From the definition above, there are two key features of an investment.
Every possession, belonging or property (of yours) must satisfy both conditions before it can qualify to become (or be called) an investment. Otherwise, it will be something other than an investment. The first feature of an investment is that it is valuable – something that is very useful or important. Hence, any possession, belonging or property (of yours) that has no value is not, and cannot be, an investment.
By the standard of this definition, a worthless, useless or insignificant possession, belonging, or property is not an investment. Every investment has the value that can be quantified monetarily. In other words, every investment has monetary worth.
The second feature of an investment is that, in addition to being valuable, it must be income-generating.
This means that it must be able to make money for the owner, or at least, help the owner in the money-making process. Every investment has wealth-creating capacity, obligation, responsibility, and function. This is an inalienable feature of an investment. Any possession, belonging, or property that cannot generate income for the owner, or at least help the owner in generating income, is not, and cannot be, an investment, irrespective of how valuable or precious it may be. In addition, any belonging that cannot play any of these financial roles is not an investment, irrespective of how expensive or costly it may be.
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There is another feature of an investment that is very closely related to the second feature described above which you should be very mindful of. This will also help you realise if a valuable is an investment or not. An investment that does not generate money in the strict sense, or help in generating income, saves money. Such an investment saves the owner from some expenses he would have been making in its absence, though it may lack the capacity to attract some money to the pocket of the investor. By so doing, the investment generates money for the owner, though not in the strict sense. In other words, the investment still performs a wealth-creating function for the owner/investor.
As a rule, every valuable, in addition to being something that is very useful and important, must have the capacity to generate income for the owner, or save money for him, before it can qualify to be called an investment. It is very important to emphasize the second feature of an investment (i.e. an investment as being income-generating). The reason for this claim is that most people consider only the first feature in their judgments on what constitutes an investment. They understand an investment simply as a valuable, even if the valuable is income-devouring. Such a misconception usually has serious long-term financial consequences. Such people often make costly financial mistakes that cost them fortunes in life.
Perhaps, one of the causes of this misconception is that it is acceptable in the academic world.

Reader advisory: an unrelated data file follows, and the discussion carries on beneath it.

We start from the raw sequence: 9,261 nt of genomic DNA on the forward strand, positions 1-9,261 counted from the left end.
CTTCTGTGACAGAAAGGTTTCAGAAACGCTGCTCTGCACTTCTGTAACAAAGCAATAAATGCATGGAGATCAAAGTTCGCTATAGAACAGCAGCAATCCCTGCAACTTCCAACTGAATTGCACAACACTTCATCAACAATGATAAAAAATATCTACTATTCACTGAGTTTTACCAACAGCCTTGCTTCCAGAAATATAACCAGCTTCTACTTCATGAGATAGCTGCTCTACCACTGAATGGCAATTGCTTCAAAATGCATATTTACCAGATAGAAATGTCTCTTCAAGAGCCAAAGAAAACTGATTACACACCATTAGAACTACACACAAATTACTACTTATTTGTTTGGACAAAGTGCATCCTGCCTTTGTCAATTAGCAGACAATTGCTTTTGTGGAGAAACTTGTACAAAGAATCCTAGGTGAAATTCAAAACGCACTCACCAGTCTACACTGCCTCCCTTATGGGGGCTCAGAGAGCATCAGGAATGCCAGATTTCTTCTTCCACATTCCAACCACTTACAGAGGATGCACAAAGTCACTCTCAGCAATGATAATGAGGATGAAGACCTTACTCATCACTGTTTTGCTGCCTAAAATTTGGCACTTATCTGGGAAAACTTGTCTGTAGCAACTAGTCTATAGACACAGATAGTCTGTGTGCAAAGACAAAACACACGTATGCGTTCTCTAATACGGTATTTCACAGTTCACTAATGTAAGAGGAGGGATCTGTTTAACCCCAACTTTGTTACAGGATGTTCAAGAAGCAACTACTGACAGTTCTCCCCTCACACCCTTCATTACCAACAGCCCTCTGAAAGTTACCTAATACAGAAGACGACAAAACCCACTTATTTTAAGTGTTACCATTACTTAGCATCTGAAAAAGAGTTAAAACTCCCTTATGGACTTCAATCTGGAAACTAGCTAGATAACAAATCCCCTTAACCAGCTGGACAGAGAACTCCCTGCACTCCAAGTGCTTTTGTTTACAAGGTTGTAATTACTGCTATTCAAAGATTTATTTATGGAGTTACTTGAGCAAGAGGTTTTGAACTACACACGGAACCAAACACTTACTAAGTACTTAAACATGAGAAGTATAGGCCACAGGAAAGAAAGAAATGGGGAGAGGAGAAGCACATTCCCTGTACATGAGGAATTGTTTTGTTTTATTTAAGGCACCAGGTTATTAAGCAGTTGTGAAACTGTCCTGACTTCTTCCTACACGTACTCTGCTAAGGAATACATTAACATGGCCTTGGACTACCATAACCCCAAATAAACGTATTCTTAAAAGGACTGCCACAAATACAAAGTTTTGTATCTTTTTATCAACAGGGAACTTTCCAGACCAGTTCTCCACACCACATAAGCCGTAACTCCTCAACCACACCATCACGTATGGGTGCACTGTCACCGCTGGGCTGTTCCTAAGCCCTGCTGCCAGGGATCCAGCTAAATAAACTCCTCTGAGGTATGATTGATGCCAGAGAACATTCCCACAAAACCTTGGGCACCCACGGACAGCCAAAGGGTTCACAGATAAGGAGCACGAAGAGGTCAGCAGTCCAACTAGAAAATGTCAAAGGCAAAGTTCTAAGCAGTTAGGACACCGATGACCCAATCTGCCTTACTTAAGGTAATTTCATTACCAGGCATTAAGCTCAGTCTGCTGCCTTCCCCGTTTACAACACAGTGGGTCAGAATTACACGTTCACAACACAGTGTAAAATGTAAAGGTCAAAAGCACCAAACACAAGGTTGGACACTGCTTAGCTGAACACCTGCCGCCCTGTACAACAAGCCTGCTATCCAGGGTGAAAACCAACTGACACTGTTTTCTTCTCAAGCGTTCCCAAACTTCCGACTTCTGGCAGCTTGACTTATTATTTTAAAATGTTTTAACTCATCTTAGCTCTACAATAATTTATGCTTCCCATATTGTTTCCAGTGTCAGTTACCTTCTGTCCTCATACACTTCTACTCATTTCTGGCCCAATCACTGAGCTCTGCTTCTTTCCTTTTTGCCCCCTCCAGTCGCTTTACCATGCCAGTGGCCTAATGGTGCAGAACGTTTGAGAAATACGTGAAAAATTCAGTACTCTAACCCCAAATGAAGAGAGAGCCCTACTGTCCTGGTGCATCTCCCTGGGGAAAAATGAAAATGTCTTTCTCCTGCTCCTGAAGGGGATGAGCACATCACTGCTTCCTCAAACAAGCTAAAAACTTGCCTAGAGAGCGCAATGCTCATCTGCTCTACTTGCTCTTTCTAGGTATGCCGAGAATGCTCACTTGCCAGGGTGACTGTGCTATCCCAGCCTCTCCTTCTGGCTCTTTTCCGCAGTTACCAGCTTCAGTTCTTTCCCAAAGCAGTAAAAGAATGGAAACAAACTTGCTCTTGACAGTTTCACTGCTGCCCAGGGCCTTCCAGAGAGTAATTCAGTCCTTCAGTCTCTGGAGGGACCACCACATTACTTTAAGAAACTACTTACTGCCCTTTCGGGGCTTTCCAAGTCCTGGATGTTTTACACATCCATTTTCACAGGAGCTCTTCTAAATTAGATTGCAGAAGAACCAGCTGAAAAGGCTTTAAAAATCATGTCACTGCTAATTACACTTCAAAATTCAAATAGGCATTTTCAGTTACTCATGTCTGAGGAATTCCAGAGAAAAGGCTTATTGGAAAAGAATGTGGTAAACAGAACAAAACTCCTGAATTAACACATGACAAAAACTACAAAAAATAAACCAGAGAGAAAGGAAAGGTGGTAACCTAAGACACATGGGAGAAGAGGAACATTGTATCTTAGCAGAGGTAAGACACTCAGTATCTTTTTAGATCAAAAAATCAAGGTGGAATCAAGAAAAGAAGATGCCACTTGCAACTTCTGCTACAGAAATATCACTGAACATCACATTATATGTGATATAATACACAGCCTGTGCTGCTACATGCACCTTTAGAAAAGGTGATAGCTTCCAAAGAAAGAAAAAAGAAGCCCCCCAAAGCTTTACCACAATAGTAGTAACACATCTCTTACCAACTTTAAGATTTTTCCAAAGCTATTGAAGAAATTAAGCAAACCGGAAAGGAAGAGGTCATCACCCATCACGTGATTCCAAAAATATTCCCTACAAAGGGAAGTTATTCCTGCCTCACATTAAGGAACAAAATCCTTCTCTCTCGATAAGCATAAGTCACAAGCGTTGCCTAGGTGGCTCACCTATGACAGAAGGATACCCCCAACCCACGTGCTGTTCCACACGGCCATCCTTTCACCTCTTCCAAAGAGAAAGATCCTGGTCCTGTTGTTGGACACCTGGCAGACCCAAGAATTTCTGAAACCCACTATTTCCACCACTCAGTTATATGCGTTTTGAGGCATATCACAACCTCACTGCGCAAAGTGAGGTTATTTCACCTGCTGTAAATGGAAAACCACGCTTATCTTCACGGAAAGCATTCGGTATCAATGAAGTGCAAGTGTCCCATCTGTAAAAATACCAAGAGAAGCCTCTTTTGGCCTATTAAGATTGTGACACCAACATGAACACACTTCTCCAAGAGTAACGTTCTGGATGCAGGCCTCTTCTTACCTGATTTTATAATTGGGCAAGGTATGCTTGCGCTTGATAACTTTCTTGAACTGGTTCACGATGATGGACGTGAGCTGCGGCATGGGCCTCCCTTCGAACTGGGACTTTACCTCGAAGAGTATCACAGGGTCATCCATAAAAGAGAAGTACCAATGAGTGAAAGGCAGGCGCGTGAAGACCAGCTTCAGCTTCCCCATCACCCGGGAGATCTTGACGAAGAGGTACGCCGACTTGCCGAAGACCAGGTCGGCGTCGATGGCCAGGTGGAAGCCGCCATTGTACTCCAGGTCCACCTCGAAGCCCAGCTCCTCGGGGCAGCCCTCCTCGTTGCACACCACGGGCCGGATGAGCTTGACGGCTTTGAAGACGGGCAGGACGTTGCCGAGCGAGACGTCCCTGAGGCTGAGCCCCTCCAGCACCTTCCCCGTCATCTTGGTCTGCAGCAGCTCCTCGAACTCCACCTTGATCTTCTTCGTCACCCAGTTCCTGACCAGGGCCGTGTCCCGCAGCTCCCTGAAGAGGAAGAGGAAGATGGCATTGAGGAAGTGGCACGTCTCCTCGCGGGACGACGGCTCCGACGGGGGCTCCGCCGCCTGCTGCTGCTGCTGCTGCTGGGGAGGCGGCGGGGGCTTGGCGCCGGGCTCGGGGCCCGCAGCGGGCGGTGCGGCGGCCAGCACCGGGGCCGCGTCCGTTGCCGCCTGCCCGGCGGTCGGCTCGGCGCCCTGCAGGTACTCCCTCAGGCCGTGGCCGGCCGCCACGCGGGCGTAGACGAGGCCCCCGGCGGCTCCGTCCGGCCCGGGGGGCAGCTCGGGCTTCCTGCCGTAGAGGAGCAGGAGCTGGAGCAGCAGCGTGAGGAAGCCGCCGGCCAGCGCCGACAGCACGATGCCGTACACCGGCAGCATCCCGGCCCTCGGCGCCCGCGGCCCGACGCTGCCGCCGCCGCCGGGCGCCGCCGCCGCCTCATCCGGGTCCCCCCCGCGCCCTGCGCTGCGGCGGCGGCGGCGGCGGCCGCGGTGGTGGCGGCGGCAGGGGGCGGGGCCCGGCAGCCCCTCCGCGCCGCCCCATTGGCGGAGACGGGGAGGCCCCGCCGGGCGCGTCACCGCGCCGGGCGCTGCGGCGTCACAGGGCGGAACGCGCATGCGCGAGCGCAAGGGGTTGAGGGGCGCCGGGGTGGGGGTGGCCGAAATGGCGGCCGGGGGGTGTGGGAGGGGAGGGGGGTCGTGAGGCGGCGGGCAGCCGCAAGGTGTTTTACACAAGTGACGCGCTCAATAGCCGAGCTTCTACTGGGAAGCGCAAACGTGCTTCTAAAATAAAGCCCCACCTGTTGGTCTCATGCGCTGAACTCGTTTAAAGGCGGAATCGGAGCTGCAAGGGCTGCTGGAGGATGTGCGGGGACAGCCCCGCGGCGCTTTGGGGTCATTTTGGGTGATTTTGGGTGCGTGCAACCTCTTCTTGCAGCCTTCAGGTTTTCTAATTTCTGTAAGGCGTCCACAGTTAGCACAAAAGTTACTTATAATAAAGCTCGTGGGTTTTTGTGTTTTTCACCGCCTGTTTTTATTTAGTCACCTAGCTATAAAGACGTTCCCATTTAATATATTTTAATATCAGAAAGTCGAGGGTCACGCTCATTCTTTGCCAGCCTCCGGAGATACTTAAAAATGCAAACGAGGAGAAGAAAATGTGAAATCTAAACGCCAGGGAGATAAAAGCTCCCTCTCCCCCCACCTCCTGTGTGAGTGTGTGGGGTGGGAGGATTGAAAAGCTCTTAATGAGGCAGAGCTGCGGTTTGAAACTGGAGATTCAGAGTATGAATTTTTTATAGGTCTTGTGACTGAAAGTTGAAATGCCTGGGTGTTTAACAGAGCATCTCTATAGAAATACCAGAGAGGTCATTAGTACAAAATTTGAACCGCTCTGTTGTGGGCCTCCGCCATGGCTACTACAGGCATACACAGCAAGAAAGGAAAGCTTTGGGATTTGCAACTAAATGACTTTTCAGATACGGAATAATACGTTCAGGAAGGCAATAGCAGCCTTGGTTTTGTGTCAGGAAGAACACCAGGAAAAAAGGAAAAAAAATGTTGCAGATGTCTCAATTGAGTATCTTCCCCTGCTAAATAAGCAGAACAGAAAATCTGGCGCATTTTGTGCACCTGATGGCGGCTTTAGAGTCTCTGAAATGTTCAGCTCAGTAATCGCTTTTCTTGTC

In financial studies in conventional educational institutions and academic publications, investments – otherwise called assets – refer to valuables or properties. This is why business organizations regard all their valuables and properties as their assets, even if they do not generate any income for them. This notion of investment is unacceptable among financially literate people because it is not only incorrect, but also misleading and deceptive. This is why some organizations ignorantly consider their liabilities as their assets. This is also why some people also consider their liabilities as their assets/investments.
It is a pity that many people, especially financially ignorant people, consider valuables that consume their incomes, but do not generate any income for them, as investments. Such people record their income-consuming valuables on the list of their investments. People who do so are financially illiterates. This is why they have no future in their finances. What financially literate people describe as income-consuming valuables are considered as investments by financial illiterates. This shows a difference in perception, reasoning, and mindset between financially literate people and financially illiterate and ignorant people. This is why financially literate people have a future in their finances while financial illiterates do not.
From the definition above, the first thing you should consider in investing is, “How valuable is what you want to acquire with your money as an investment?” The higher the value, all things being equal, the better the investment (though the higher the cost of the acquisition will likely be). The second factor is, “How much can it generate for you?” If it is valuable but non-income-generating, then it is not (and cannot be) an investment, needless to say, that it cannot be income-generating if it is not valuable. Hence, if you cannot answer both questions in the affirmative, then what you are doing cannot be investing and what you are acquiring cannot be an investment. At best, you may be acquiring a liability.